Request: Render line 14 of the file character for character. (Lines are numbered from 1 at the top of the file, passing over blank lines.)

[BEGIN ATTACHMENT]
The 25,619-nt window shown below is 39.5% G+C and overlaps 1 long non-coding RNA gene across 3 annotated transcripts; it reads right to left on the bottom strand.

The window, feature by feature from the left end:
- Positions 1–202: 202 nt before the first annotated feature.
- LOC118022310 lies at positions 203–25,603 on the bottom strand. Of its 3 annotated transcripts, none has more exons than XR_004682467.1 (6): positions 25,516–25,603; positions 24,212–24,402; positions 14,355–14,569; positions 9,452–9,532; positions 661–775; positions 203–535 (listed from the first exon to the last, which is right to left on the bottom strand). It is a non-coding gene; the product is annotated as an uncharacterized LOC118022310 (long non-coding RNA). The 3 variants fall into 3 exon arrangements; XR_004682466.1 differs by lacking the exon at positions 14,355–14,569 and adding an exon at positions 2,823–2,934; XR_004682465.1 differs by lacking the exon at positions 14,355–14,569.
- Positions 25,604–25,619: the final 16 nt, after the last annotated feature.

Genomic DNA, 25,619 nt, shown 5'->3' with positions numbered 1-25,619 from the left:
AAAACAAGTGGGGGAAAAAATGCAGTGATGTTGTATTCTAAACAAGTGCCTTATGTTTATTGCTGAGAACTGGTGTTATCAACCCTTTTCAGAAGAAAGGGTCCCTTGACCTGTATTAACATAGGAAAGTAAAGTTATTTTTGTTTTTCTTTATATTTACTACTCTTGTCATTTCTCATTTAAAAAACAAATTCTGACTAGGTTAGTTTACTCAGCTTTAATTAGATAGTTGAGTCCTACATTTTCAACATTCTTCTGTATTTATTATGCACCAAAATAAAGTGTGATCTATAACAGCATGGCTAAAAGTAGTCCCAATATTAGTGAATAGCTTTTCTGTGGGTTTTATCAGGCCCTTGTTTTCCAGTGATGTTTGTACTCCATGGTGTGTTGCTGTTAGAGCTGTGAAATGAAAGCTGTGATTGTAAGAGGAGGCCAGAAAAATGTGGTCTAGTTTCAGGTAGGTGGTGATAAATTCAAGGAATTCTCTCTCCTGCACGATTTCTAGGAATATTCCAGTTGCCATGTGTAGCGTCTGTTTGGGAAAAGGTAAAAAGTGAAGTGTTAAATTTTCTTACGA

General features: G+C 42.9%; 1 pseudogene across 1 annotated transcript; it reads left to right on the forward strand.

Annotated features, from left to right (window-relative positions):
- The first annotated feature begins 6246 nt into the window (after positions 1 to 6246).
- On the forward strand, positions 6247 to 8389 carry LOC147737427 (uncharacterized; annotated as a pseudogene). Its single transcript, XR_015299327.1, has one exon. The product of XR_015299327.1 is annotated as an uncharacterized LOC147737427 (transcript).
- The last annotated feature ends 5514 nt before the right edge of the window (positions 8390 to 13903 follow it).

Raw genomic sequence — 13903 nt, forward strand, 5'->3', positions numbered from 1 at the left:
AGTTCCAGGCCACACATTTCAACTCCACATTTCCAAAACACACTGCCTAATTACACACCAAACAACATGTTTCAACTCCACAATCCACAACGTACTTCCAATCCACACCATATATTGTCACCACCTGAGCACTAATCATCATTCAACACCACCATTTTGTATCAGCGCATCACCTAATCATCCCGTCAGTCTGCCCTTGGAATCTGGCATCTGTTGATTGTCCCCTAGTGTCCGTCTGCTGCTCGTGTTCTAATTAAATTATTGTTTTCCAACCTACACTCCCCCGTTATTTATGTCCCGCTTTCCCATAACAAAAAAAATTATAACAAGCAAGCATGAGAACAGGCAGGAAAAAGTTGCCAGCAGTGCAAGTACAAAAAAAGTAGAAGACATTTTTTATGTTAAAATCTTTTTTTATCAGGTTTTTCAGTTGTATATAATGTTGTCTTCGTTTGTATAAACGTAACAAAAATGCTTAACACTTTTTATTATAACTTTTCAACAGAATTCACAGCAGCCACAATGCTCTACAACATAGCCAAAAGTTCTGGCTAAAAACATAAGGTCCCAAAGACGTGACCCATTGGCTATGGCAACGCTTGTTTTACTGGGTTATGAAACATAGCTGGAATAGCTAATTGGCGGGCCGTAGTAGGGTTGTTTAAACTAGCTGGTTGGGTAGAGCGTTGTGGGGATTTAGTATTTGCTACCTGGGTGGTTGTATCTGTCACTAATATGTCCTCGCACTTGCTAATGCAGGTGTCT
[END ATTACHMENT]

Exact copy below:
AGTTCCAGGCCACACATTTCAACTCCACATTTCCAAAACACACTGCCTAATTACACACCAAACAACATGTTTCAACTCCACAATCCACAACGTACTTCCAATCCACACCATATATTGTCACCACCTGAGCACTAATCATCATTCAACACCACCATTTTGTATCAGCGCATCACCTAATCATCCCGTCAGTCTGCCCTTGGAATCTGGCATCTGTTGATTGTCCCCTAGTGTCCGTCTGCTGCTCGTGTTCTAATTAAATTATTGTTTTCCAACCTACACTCCCCCGTTATTTATGTCCCGCTTTCCCATAACAAAAAAAATTATAACAAGCAAGCATGAGAACAGGCAGGAAAAAGTTGCCAGCAGTGCAAGTACAAAAAAAGTAGAAGACATTTTTTATGTTAAAATCTTTTTTTATCAGGTTTTTCAGTTGTATATAATGTTGTCTTCGTTTGTATAAACGTAACAAAAATGCTTAACACTTTTTATTATAACTTTTCAACAGAATTCACAGCAGCCACAATGCTCTACAACATAGCCAAAAGTTCTGGCTAAAAACATAAGGTCCCAAAGACGTGACCCATTGGCTATGGCAACGCTTGTTTTACTGGGTTATGAAACATAGCTGGAATAGCTAATTGGCGGGCCGTAGTAGGGTTGTTTAAACTAGCTGGTTGGGTAGAGCGTTGTGGGGATTTAGTATTTGCTACCTGGGTGGTTGTATCTGTCACTAATATGTCCTCGCACTTGCTAATGCAGGTGTCT